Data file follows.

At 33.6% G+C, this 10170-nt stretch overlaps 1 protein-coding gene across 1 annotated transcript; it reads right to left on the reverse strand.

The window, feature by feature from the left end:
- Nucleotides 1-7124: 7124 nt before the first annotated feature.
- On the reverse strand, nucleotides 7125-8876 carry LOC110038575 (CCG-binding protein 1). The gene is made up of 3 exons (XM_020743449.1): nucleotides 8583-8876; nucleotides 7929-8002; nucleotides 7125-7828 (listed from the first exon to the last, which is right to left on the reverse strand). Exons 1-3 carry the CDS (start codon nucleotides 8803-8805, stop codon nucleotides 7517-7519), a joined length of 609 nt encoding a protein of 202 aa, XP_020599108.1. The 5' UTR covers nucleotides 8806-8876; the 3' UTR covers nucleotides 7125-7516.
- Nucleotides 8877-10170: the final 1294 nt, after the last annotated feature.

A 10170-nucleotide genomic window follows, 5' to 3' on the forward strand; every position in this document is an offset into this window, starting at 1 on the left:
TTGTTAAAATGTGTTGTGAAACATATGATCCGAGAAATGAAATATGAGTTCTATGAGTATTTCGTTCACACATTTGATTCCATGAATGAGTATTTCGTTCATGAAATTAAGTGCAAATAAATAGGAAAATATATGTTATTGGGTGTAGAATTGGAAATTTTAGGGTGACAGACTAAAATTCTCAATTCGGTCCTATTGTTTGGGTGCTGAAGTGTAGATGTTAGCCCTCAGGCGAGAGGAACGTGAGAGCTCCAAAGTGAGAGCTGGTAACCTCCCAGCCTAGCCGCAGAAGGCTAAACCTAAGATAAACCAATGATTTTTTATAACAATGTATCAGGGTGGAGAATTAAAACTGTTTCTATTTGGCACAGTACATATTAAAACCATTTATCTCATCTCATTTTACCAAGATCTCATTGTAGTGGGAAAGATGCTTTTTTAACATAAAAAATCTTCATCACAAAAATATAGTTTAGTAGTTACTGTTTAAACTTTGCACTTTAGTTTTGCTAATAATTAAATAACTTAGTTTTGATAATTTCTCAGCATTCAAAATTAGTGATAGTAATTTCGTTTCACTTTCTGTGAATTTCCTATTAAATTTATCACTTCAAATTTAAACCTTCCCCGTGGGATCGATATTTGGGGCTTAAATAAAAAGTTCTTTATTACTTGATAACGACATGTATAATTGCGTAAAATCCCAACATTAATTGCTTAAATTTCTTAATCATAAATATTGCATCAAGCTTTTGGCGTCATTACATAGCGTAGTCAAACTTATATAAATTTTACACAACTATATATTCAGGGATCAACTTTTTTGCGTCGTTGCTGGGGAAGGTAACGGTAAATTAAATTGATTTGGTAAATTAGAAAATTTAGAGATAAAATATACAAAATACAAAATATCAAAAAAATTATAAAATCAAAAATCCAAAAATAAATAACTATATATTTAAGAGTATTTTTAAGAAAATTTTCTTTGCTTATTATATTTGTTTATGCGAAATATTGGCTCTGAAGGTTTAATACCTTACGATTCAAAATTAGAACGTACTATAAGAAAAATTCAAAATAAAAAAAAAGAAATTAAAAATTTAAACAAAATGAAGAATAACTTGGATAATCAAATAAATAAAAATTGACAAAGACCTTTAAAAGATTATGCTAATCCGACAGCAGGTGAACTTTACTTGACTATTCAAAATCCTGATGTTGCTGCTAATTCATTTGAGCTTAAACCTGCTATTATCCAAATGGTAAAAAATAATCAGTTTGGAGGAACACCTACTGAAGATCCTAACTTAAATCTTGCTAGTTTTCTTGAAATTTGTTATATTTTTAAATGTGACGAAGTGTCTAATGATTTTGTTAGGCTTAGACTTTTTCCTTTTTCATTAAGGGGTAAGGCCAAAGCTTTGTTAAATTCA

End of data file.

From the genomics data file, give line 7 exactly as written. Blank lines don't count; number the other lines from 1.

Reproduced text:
TTGTTAAAATGTGTTGTGAAACATATGATCCGAGAAATGAAATATGAGTTCTATGAGTATTTCGTTCACACATTTGATTCCATGAATGAGTATTTCGTTCATGAAATTAAGTGCAAATAAATAGGAAAATATATGTTATTGGGTGTAGAATTGGAAATTTTAGGGTGACAGACTAAAATTCTCAATTCGGTCCTATTGTTTGGGTGCTGAAGTGTAGATGTTAGCCCTCAGGCGAGAGGAACGTGAGAGCTCCAAAGTGAGAGCTGGTAACCTCCCAGCCTAGCCGCAGAAGGCTAAACCTAAGATAAACCAATGATTTTTTATAACAATGTATCAGGGTGGAGAATTAAAACTGTTTCTATTTGGCACAGTACATATTAAAACCATTTATCTCATCTCATTTTACCAAGATCTCATTGTAGTGGGAAAGATGCTTTTTTAACATAAAAAATCTTCATCACAAAAATATAGTTTAGTAGTTACTGTTTAAACTTTGCACTTTAGTTTTGCTAATAATTAAATAACTTAGTTTTGATAATTTCTCAGCATTCAAAATTAGTGATAGTAATTTCGTTTCACTTTCTGTGAATTTCCTATTAAATTTATCACTTCAAATTTAAACCTTCCCCGTGGGATCGATATTTGGGGCTTAAATAAAAAGTTCTTTATTACTTGATAACGACATGTATAATTGCGTAAAATCCCAACATTAATTGCTTAAATTTCTTAATCATAAATATTGCATCAAGCTTTTGGCGTCATTACATAGCGTAGTCAAACTTATATAAATTTTACACAACTATATATTCAGGGATCAACTTTTTTGCGTCGTTGCTGGGGAAGGTAACGGTAAATTAAATTGATTTGGTAAATTAGAAAATTTAGAGATAAAATATACAAAATACAAAATATCAAAAAAATTATAAAATCAAAAATCCAAAAATAAATAACTATATATTTAAGAGTATTTTTAAGAAAATTTTCTTTGCTTATTATATTTGTTTATGCGAAATATTGGCTCTGAAGGTTTAATACCTTACGATTCAAAATTAGAACGTACTATAAGAAAAATTCAAAATAAAAAAAAAGAAATTAAAAATTTAAACAAAATGAAGAATAACTTGGATAATCAAATAAATAAAAATTGACAAAGACCTTTAAAAGATTATGCTAATCCGACAGCAGGTGAACTTTACTTGACTATTCAAAATCCTGATGTTGCTGCTAATTCATTTGAGCTTAAACCTGCTATTATCCAAATGGTAAAAAATAATCAGTTTGGAGGAACACCTACTGAAGATCCTAACTTAAATCTTGCTAGTTTTCTTGAAATTTGTTATATTTTTAAATGTGACGAAGTGTCTAATGATTTTGTTAGGCTTAGACTTTTTCCTTTTTCATTAAGGGGTAAGGCCAAAGCTTTGTTAAATTCA